One very early race that I have fond memories of is the 1979 French race. No one will remember that Jean-Pierre Jabouille won in a Renault, nor that it was an all French victory, with a French driver and constructor on French tyres (Michelin) and French fuel (Elf) along with being the first ever victory by a turbocharged car. Oh no, what people remember is the absolutely titanic scrap over the last few laps between the Ferrari of Gilles Villeneuve and the Renault of Rene Arnoux. Constantly the position changed hands, mainly at the first corner, and as they came out of it, they'd often bang wheels together in the clash. It was on the absolute limit for most of the time and with three laps to go, Arnoux had the lead, then Villeneuve took it back off him with two laps to go, and then the last lap. And what a last lap! Arnoux went into the first corner Villeroy first, with Villeneuve going round the outside of the corner, and as they came out, they banged wheels for the first time as they headed to the left right at Sabelieres. Then another change of position and more wheel banging as they headed to the first la Bretelle corner and with Arnoux now in front, Villeneuve pulled up on the inside of the hairpin and Parabolique and took the lead again! And that was how it stayed to the end of the race, but what a race! Rene Arnoux has frequently said that "The duel with Gilles was something I'll never forget - my best souvenir of racing" and that pretty much says it all really. This was one of the first races that got me into F1, and Murray Walker was doing his best to go absolutely mental as well. Just epic stuff.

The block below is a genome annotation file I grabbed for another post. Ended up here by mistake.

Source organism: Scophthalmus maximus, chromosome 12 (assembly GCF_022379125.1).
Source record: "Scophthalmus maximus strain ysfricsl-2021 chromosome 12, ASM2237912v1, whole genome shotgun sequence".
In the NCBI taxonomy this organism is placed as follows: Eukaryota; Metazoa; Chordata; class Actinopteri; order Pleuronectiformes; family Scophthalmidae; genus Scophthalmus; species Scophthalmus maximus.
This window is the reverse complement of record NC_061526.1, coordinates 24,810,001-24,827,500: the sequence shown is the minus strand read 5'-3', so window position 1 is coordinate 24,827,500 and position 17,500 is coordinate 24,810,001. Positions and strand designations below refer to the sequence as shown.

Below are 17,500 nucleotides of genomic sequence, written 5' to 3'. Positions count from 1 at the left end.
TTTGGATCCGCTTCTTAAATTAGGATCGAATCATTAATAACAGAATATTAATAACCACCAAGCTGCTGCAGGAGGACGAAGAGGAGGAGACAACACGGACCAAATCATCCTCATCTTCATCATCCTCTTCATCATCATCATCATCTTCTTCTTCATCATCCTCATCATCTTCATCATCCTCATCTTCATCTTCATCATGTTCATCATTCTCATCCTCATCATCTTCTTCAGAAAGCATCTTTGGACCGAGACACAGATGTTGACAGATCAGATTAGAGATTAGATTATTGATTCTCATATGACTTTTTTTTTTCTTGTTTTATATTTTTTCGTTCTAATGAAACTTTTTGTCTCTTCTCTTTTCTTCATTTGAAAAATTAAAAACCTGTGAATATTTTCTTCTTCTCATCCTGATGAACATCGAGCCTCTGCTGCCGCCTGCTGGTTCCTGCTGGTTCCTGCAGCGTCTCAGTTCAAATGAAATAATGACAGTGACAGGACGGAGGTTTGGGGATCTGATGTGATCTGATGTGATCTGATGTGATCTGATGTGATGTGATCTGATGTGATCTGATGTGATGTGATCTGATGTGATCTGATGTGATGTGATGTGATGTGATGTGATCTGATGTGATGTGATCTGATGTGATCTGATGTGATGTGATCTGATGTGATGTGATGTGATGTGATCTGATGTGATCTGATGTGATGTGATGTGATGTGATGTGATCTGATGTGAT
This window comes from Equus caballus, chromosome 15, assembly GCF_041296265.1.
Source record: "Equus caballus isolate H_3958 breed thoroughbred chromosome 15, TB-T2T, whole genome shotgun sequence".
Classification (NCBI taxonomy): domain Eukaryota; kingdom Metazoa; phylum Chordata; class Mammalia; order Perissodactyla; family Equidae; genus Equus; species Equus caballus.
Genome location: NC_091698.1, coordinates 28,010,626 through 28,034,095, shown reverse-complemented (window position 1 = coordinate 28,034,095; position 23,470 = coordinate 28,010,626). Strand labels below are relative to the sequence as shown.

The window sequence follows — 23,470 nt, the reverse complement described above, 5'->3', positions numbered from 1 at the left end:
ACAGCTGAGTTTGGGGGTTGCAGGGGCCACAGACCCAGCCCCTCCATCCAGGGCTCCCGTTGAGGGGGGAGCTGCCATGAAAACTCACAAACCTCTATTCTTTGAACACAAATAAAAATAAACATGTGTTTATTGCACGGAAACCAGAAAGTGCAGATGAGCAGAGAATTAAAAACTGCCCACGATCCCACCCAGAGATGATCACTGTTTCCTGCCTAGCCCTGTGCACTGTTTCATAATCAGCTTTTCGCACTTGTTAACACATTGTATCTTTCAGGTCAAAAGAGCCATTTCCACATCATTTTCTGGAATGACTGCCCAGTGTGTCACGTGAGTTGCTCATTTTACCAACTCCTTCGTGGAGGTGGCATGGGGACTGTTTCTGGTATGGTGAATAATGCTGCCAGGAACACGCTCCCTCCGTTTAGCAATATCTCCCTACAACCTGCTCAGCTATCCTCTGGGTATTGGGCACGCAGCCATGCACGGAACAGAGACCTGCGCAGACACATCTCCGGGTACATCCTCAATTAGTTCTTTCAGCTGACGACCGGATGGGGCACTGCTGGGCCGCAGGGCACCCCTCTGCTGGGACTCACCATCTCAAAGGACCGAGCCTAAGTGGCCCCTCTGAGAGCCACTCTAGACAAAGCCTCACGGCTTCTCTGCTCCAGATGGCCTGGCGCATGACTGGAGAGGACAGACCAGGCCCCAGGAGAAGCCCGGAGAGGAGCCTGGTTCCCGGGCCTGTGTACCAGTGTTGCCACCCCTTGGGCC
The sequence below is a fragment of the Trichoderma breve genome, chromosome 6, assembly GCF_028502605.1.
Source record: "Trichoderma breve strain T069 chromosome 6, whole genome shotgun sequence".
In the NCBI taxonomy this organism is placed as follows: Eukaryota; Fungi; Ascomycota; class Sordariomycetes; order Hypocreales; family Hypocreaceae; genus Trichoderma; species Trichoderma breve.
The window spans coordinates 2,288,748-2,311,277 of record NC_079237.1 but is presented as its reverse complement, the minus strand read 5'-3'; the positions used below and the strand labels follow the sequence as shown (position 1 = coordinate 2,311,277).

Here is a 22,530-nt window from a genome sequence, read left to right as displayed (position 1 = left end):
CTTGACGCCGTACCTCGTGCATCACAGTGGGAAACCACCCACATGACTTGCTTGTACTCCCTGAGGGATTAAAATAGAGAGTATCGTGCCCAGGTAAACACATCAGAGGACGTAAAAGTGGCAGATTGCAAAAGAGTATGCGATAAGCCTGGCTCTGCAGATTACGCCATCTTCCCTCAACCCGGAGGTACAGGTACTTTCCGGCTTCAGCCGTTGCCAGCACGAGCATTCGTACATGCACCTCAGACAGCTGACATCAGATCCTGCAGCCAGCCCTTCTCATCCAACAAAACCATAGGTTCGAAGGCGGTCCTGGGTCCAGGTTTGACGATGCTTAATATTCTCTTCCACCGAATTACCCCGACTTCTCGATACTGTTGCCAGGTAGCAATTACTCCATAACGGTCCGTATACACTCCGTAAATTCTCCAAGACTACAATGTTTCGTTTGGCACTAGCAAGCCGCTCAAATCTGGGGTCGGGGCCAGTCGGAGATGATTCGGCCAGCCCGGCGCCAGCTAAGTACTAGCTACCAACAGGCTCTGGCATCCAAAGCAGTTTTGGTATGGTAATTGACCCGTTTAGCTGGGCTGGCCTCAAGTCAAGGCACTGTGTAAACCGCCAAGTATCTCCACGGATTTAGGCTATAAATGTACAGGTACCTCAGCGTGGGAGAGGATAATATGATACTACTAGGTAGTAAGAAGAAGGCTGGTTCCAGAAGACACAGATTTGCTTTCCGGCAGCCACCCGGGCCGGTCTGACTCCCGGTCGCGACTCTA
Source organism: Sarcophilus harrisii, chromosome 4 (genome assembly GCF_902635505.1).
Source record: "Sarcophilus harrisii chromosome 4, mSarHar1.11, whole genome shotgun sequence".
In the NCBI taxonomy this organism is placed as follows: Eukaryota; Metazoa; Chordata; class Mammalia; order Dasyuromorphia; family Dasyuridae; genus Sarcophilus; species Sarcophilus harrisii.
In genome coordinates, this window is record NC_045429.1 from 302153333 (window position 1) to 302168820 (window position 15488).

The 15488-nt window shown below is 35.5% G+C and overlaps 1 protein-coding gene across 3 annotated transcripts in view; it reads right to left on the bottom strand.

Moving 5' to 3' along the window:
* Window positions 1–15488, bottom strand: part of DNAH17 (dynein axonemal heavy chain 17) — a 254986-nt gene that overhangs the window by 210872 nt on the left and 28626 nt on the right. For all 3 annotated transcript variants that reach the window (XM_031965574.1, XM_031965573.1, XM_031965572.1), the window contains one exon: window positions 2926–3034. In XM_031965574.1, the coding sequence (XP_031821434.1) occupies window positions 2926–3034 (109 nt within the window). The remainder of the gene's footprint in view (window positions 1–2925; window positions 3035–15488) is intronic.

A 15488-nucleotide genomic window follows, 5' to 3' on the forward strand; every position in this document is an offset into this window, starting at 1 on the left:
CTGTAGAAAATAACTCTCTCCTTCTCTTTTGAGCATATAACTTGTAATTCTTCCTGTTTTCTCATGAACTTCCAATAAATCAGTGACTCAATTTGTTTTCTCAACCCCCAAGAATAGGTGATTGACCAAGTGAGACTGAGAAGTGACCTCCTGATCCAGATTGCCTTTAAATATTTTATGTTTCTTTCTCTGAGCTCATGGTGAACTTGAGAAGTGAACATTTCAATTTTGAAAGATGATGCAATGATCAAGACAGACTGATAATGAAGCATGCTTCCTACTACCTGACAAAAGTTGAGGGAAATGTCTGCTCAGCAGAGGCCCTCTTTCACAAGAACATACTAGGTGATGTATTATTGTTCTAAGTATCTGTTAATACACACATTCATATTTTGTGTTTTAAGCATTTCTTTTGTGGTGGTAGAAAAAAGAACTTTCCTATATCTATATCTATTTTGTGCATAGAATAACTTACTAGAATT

6 - European Grand Prix, Donington, 1993